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EU Signs Aviation Agreements With Armenia And Israel

by Ulrika Lomas, for LawAndTax-News.com, Brussels

16 December 2008


The European Union (EU) has signed two separate aviation agreements with the governments of Armenia and Israel, it has been announced.

The EU's agreement with Armenia – which has been under negotiation for the past three years – will allow all European airlines to fly between Armenia and any EU member state.

The agreement was signed by Commissioner Benita Ferrero-Waldner, responsible for external relations, Jean-Pierre Jouyet, Secretary of State for European Affairs for the French Presidency, and Eduard Nalbandyan, Minister of Foreign Affairs of Armenia in the framework of the EU-Armenia Cooperation Council.

“The agreement recognises that airlines in the EU are not any longer national airlines, and all of them will thus have non-discriminatory access to the air transport market between the EU and Armenia. This is an important step in our external aviation policy and a further building block in our policy towards neighbouring countries,” Commission Vice-President, Antonio Tajani, explained.

Ferrero-Waldner added:

"Facilitating transport links between the European Union and Armenia is a crucial and very visible component in our policy to enhance people-to-people contacts and improve business links between the EU and Armenia. Thus this agreement fits into the logic of our ambitious recent proposal for an Eastern Partnership and contributes to promoting Armenia's rapprochement to the European Union."

The EU has negotiated 35 such horizontal agreements with partner countries and thereby brought more than 600 bilateral air services agreements in compliance with Community law.

Passenger numbers between the EU and Armenia increased from almost 166,000 in 2006 to 204,000 in 2007 the main markets being France, Austria, Germany and the Czech Republic. The agreement will contribute to the further development of EU-Armenia aviation relations.

The EU's aviation agreement with Israel will remove nationality restrictions in the bilateral air services agreements between EU member states and Israel.

This agreement will allow any EU airline to operate flights between any EU member state and Israel where a bilateral agreement with Israel exists and traffic rights are available. In parallel, the EU and Israel have announced they've also started negotiations on a comprehensive aviation agreement.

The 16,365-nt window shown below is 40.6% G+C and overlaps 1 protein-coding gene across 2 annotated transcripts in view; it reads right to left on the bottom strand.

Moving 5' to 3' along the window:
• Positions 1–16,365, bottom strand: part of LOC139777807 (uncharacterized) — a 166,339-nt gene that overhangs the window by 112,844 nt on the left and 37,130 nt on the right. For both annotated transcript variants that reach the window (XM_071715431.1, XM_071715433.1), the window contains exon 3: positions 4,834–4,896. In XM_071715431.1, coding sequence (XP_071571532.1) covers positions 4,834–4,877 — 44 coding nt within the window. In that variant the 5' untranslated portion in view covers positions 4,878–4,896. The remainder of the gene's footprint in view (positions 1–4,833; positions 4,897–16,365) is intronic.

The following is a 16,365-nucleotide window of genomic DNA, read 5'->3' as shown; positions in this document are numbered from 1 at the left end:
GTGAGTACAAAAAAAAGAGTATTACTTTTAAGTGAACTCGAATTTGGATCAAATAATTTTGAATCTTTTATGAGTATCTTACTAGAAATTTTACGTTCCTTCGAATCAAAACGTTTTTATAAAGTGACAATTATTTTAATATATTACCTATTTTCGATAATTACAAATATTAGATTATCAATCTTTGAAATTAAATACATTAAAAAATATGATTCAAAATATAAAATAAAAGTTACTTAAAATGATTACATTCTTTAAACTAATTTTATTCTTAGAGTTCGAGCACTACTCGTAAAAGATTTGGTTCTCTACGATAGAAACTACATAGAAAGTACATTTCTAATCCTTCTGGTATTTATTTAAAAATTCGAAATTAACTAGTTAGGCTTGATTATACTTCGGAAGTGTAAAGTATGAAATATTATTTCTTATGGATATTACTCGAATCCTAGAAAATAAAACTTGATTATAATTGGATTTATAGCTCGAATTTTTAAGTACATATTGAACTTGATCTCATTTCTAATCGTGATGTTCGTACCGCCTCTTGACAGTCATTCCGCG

"The agreement that's been signed is good news for Israeli and European airlines and passengers, as it remove the legal uncertainty from the bilateral air services agreements”, Tajani declared.

This so-called "horizontal" aviation agreement does not replace the bilateral agreements in place between the Israel and 27 EU member states, but brings these in line with European law.

Horizontal agreements have been negotiated with 38 countries worldwide. Nearly 800 bilateral air services agreements have already been modified by the joint efforts of the European Commission and member states to replace nationality rules with the principle of EU airline designation.

According to the Commission, the agreement is an important step towards further strengthening the EU-Israel aviation relations and will encourage traffic between the EU and Israel.

Air transport is also seen by the Commission as crucial for the relations between the EU and Israel, linking people, cultures and businesses. The parties also started negotiations on a comprehensive aviation agreement with a view to establishing a Common Aviation Area between the EU and Israel.

This aviation agreement will gradually open up the air transport market and provide for regulatory co-operation in the fields of aviation safety, security, air traffic management, technology, research and industrial co-operation, consumer and environmental protection and competition.


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